As a session drummer in Nashville, TN I learned that producers and songwriters are more interested in a drummers ability to keep time and make a drum pattern FEEL good, than in his/her technical prowess around the kit.
The two most important fills in a Nashville drummers repertoire are “Pat Boone” and “Debby Boone,” and these fills still continue to be used every day in sessions for countless hit songs.
It was impressed upon me that if I played a “Pat Boone” or a “Debby Boone,” when a fill was needed, I would be on my way to becoming a good studio drummer. On the rare occasion something more complex was needed, putting the two fills together one after the other (“Pat Boone Debby Boone”) was the way to go.
After many years of experience teaching privately here in Durham, NC and in the continued session and live work that I do, I have expanded upon the “Pat Boone Debby Boone” Fills and created what I think are the 4 essential fills every drummer should know. These fills are as follows:
Because of their simplicity, these fills work well for beginning drummers. Creating a unique name for each of the fills (corn chip, scrambled eggs, etc") - though a bit silly and unconventional - aids in learning the correct rhythm, allowing for a student who doesn’t read music to play them correctly,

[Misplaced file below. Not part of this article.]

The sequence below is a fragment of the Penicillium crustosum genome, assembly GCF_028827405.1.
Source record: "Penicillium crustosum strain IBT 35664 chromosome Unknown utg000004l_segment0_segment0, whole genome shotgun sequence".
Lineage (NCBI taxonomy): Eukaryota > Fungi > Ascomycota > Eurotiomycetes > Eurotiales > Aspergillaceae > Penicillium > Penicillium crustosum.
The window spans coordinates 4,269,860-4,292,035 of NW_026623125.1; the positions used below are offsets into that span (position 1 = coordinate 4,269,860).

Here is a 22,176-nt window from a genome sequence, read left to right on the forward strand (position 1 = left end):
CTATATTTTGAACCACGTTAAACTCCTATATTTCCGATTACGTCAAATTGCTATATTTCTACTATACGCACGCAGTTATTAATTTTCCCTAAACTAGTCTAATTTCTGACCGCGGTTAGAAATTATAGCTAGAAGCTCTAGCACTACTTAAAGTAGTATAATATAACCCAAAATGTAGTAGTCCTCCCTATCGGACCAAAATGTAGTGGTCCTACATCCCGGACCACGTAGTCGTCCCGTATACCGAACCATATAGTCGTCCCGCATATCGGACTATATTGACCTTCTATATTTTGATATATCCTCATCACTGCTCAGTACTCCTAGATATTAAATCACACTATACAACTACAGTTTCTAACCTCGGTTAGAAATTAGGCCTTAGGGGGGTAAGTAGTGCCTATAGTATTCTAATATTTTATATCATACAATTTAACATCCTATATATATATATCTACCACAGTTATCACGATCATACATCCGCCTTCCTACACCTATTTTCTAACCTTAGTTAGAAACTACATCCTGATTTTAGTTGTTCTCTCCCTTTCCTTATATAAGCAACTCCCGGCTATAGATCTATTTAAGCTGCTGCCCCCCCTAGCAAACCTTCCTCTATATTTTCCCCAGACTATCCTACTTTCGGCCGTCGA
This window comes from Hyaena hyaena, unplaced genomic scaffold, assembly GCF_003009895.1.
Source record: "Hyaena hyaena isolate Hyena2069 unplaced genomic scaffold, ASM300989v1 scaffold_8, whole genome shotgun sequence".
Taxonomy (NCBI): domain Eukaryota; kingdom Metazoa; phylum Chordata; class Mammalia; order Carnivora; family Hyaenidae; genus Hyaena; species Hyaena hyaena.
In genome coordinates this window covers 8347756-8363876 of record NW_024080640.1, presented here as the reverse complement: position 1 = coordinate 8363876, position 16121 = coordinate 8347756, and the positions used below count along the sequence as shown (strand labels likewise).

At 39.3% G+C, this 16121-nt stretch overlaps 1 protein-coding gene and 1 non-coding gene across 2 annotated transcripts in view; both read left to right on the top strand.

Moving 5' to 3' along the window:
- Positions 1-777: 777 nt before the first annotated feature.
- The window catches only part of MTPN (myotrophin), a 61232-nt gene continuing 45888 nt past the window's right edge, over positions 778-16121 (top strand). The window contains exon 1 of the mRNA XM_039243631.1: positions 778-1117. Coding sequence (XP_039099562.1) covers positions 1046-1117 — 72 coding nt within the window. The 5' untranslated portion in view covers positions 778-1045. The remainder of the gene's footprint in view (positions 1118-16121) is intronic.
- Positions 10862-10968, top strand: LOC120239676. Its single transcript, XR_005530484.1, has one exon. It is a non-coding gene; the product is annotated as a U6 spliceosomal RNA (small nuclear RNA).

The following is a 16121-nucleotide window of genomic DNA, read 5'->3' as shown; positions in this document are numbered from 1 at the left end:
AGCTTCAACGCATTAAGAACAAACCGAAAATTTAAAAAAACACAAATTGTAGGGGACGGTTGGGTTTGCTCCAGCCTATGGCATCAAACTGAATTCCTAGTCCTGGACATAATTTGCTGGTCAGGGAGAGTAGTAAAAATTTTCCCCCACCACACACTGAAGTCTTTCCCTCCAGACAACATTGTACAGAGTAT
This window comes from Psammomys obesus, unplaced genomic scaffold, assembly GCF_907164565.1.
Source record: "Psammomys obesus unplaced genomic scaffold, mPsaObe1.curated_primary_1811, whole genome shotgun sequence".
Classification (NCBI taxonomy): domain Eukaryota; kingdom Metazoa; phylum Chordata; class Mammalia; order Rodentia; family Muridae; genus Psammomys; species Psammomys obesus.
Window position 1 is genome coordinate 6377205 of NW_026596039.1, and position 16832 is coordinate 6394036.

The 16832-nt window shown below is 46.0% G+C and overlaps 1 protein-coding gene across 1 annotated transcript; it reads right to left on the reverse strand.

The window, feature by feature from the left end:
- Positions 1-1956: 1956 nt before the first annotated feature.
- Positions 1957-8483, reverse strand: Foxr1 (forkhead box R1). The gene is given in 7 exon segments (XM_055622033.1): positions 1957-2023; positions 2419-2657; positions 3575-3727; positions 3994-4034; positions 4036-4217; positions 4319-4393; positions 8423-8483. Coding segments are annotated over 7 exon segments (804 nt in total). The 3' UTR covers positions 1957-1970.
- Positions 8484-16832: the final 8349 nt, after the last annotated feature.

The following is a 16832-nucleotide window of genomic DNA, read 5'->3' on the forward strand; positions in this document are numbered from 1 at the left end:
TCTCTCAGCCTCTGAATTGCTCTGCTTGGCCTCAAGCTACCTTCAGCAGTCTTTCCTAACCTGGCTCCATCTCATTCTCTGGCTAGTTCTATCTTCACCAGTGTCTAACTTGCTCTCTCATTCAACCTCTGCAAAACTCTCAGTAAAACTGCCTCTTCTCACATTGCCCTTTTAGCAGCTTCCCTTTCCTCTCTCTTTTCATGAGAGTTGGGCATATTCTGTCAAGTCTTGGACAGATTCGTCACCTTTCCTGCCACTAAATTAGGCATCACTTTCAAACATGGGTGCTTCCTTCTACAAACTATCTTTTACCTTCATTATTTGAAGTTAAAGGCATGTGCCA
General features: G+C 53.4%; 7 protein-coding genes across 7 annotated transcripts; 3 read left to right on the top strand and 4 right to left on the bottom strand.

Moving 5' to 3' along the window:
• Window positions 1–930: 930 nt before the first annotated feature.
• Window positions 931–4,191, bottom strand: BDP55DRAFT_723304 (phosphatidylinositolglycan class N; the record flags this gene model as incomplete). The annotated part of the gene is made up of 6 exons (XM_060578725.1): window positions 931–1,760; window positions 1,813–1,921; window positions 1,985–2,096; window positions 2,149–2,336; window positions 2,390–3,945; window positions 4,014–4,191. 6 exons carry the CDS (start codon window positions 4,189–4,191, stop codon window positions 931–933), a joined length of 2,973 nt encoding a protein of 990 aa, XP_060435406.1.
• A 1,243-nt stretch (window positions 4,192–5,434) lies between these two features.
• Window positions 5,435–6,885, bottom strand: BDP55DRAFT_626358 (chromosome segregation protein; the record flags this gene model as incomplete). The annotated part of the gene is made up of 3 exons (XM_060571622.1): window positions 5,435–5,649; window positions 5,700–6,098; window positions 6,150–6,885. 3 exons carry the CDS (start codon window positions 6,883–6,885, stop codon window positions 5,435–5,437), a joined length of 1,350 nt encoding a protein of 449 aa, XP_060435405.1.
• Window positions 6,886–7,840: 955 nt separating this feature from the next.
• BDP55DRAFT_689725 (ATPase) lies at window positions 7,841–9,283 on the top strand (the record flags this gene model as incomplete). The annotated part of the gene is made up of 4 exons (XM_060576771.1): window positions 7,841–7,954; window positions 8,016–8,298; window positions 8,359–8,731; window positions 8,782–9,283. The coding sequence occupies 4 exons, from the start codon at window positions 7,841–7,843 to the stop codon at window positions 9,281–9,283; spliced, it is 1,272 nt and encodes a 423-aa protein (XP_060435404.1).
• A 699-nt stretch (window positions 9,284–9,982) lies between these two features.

Still, as simple as they are the rhythms do serve as a great introduction to reading and counting more complex figures.
Corn Chip consists of two eighth notes, played with your leading hand (for most drummers that would be your right hand). In the example below measure 1 consists of cymbal and only the fill (all played with your right hand) to aid in learning, where as measure 2 puts the fill in context with a drum beat):
Essentially a reverse Debby Boone fill, in that the “Boone” comes before the “Debby,” Hot Koko consists of one 8th note followed by two 16ths. As in the example above, I’ve written out two measures, the first measure consisting of only the cymbal part and the fill, and the second measure consisting of the fill put in context with a simple drum beat.
Guacamole is the most complex of these 4 fills, and consists of four 16th notes.
And last but not least is Scrambled Eggs. It is like the Guacamole Fill, without the final 16th note. It also sounds like “Debby Boone.”
You will note that I did not “voice” the fills. I believe that learning the rhythm correctly on one surface (snare drum) should precede any movement of the rhythm around the kit. However, once you have learned these exercises and feel comfortable doing so, experiment with playing them on different sound sources, drums, and/or cymbals.